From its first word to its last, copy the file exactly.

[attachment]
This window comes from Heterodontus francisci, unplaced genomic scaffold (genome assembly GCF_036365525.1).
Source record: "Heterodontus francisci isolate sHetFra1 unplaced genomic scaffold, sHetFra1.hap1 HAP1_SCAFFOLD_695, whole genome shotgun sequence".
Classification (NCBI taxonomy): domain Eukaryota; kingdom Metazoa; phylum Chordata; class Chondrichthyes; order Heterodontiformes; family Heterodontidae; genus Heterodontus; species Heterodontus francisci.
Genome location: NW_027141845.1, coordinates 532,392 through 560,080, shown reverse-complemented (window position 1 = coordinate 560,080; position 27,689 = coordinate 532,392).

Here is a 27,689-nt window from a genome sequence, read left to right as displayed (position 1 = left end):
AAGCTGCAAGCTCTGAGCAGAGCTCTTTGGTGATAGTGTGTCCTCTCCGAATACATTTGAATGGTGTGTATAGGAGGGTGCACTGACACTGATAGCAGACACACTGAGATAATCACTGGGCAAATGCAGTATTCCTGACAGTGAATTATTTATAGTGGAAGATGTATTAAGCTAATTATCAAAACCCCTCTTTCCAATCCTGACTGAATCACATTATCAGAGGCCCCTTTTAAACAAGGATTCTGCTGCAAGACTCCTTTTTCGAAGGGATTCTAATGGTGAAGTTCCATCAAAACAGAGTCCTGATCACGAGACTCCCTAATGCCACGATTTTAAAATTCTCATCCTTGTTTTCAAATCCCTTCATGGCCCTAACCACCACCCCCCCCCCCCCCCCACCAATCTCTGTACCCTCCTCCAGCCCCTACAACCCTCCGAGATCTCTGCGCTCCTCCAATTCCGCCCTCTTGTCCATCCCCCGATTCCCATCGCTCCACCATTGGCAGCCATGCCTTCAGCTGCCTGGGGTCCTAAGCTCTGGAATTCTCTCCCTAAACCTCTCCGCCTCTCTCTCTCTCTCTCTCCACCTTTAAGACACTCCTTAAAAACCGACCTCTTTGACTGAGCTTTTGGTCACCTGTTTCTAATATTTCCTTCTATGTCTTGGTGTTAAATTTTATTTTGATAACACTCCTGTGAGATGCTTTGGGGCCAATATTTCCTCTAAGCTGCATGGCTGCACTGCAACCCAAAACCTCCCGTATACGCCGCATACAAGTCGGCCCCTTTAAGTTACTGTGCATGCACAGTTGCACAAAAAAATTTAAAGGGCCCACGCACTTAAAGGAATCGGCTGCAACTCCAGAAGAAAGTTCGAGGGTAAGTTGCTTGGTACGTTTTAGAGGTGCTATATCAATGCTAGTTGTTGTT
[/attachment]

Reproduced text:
This window comes from Heterodontus francisci, unplaced genomic scaffold (genome assembly GCF_036365525.1).
Source record: "Heterodontus francisci isolate sHetFra1 unplaced genomic scaffold, sHetFra1.hap1 HAP1_SCAFFOLD_695, whole genome shotgun sequence".
Classification (NCBI taxonomy): domain Eukaryota; kingdom Metazoa; phylum Chordata; class Chondrichthyes; order Heterodontiformes; family Heterodontidae; genus Heterodontus; species Heterodontus francisci.
Genome location: NW_027141845.1, coordinates 532,392 through 560,080, shown reverse-complemented (window position 1 = coordinate 560,080; position 27,689 = coordinate 532,392).

Here is a 27,689-nt window from a genome sequence, read left to right as displayed (position 1 = left end):
AAGCTGCAAGCTCTGAGCAGAGCTCTTTGGTGATAGTGTGTCCTCTCCGAATACATTTGAATGGTGTGTATAGGAGGGTGCACTGACACTGATAGCAGACACACTGAGATAATCACTGGGCAAATGCAGTATTCCTGACAGTGAATTATTTATAGTGGAAGATGTATTAAGCTAATTATCAAAACCCCTCTTTCCAATCCTGACTGAATCACATTATCAGAGGCCCCTTTTAAACAAGGATTCTGCTGCAAGACTCCTTTTTCGAAGGGATTCTAATGGTGAAGTTCCATCAAAACAGAGTCCTGATCACGAGACTCCCTAATGCCACGATTTTAAAATTCTCATCCTTGTTTTCAAATCCCTTCATGGCCCTAACCACCACCCCCCCCCCCCCCCCACCAATCTCTGTACCCTCCTCCAGCCCCTACAACCCTCCGAGATCTCTGCGCTCCTCCAATTCCGCCCTCTTGTCCATCCCCCGATTCCCATCGCTCCACCATTGGCAGCCATGCCTTCAGCTGCCTGGGGTCCTAAGCTCTGGAATTCTCTCCCTAAACCTCTCCGCCTCTCTCTCTCTCTCTCTCCACCTTTAAGACACTCCTTAAAAACCGACCTCTTTGACTGAGCTTTTGGTCACCTGTTTCTAATATTTCCTTCTATGTCTTGGTGTTAAATTTTATTTTGATAACACTCCTGTGAGATGCTTTGGGGCCAATATTTCCTCTAAGCTGCATGGCTGCACTGCAACCCAAAACCTCCCGTATACGCCGCATACAAGTCGGCCCCTTTAAGTTACTGTGCATGCACAGTTGCACAAAAAAATTTAAAGGGCCCACGCACTTAAAGGAATCGGCTGCAACTCCAGAAGAAAGTTCGAGGGTAAGTTGCTTGGTACGTTTTAGAGGTGCTATATCAATGCTAGTTGTTGTT